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In a society that increasingly seeks to blur gender lines, it’s important to embrace the God-given attributes of masculinity and femininity. But sometimes such an embrace can bring one into the realm of the ridiculous, cheap and harmful.

That is where you will find the “The Bachelor.

The dating game show, which began its 21st season on Jan. 2, is chintzy catnip (mostly directed at females) covered in a shiny layer of the seemingly substantive. It is an exhausting – and embarrassing – display.

There are many, many “junk food” television shows out there like TLC’s “Say Yes To The Dress” and any number of makeover and decorating programs. They offer mindless entertainment. If you step away from those shows for a second, you’re not really missing anything. More importantly, if you spend time watching them, they do no harm.


However, “The Bachelor” takes the “junk food” label to another level entirely. The problem with the show is that it happily waters down relationships and the meaning of commitment for the sake of ratings.

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Each season showcases a young, handsome bachelor who just hasn’t found “the one.” Joining him are several female contestants who vie for his attention. They are looking for love and hope the show will end with the bachelor getting on one knee and proposing to them. This season, bachelor Nick Viall is the center of attention opposite several dozen women. Nick is quite familiar with how everything works since he appeared on “The Bachelorette” twice, made it to the end, and had his heart broken by both women.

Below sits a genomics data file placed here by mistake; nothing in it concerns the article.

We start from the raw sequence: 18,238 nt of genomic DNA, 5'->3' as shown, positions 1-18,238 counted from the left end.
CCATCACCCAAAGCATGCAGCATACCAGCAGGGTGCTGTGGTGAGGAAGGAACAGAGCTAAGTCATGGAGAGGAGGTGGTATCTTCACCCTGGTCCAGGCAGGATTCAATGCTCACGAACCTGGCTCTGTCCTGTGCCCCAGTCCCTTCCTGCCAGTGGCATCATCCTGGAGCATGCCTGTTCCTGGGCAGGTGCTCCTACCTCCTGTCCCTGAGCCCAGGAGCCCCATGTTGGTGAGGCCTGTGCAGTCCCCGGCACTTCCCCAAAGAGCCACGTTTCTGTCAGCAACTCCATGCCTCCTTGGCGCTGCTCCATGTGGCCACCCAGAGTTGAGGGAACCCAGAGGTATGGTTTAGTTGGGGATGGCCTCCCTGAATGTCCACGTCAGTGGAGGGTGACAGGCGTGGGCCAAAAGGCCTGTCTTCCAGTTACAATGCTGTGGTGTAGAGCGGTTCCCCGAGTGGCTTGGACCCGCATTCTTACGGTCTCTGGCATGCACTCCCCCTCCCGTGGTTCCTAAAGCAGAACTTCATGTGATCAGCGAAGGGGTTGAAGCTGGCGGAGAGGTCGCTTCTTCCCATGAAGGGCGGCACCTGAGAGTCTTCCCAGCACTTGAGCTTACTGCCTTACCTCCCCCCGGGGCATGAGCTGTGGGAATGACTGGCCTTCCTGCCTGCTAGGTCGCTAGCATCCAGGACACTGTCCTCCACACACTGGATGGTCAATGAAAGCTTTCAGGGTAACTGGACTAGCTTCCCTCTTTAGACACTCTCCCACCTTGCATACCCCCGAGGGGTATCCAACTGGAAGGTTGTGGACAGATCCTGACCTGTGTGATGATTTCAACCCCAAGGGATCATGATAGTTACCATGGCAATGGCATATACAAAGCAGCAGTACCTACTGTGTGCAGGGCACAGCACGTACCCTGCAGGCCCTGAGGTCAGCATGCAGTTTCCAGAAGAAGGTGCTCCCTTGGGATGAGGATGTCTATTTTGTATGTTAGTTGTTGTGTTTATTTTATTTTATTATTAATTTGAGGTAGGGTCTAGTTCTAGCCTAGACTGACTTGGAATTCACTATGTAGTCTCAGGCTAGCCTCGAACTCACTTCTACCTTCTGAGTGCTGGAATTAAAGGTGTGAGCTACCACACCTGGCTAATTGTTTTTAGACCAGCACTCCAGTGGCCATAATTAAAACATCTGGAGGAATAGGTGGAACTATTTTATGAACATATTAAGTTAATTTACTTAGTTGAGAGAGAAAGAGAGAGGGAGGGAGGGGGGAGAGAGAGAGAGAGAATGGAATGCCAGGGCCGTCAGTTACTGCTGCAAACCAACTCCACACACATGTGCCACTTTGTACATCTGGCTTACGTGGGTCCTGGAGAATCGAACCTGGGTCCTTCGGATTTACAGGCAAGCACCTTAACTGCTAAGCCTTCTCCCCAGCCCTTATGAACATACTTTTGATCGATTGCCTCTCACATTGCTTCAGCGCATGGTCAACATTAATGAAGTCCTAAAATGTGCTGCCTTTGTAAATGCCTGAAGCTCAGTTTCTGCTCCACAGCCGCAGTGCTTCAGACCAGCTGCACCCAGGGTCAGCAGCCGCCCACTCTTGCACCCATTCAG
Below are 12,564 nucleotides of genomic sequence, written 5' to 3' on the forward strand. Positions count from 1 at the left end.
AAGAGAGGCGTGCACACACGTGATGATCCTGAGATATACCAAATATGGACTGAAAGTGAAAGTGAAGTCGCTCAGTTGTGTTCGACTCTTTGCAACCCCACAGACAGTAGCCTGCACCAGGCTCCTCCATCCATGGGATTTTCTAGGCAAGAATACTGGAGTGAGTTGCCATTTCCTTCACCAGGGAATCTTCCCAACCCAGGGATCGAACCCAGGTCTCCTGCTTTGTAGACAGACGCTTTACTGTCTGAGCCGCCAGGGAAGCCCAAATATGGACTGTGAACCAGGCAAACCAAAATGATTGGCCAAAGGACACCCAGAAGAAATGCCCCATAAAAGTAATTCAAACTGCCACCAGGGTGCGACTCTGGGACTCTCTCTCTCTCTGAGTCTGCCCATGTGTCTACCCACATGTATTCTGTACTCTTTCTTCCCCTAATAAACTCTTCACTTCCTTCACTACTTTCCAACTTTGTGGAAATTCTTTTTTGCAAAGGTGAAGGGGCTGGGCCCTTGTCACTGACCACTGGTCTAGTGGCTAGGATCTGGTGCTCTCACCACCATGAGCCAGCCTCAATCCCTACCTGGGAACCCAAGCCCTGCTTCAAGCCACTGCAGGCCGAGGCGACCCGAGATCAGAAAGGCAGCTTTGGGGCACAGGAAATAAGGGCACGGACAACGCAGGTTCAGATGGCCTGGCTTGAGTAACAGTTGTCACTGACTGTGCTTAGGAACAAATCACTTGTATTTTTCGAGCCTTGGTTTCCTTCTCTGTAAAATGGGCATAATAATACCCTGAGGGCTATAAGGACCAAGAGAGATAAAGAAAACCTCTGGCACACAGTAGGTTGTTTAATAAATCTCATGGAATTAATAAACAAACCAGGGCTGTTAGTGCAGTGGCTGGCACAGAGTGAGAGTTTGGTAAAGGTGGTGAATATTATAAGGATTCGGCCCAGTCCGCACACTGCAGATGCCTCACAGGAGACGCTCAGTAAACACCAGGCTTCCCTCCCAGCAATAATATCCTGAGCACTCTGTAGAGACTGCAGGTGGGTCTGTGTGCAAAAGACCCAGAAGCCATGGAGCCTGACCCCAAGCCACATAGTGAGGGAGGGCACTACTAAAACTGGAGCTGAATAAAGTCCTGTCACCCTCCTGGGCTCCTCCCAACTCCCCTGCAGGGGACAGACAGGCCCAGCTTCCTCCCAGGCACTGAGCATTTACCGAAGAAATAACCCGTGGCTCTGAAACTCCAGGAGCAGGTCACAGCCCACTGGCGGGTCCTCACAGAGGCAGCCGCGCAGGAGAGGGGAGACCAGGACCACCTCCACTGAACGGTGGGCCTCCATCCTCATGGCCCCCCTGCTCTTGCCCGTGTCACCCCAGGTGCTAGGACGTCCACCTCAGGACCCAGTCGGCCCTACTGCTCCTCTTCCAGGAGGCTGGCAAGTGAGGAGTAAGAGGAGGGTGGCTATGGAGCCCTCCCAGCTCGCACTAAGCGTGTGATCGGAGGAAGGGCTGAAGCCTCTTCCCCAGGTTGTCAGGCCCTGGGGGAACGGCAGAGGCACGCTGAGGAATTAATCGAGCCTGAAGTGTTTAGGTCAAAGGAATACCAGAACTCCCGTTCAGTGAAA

Women meet the bachelor, have a “connection,” and think he may well be the one they’ve been looking for their whole lives. This is all within the first few moments of interaction, on camera, in a beautiful location, and dressed to the nines. As the show continues, so do these manufactured, filmed interactions, whether one-on-one dates or group settings. This makes cultivating an actual relationship nearly impossible. Neither the bachelor nor the women he dates on the show experience each other in real life, with all its pressures, joys, stresses, deadlines, and exhaustions. The problem goes well beyond how the women (and man) are affected on the show, though. Starstruck viewers nationwide soak up the perfection of it all, apply it to their own love lives, and wonder why they can’t be as great as what they see on TV.

Frankly, it’s emotional porn for women.

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“The Bachelor” also constantly assails us with terrible attitudes and behaviors from the female contestants. Catty, disrespectful, jealous behavior make regular appearances. Add cameras, which capture every mascara-smearing breakdown, and it’s entertainment. Now do this with a few dozen women who are all trying to catch the same guy, and you’ve got nothing short of explosive content.

Those appearing on “The Bachelor” supposedly have the goal of marriage in mind, and there is nothing wrong with that. However, the “perfect” environment created by the show, and the attitudes exhibited by the contestants, end up doing harm to those involved and those who watch. Perhaps this is why most final couples from the show never stay together when the cameras are shut off and reality hits the fan.

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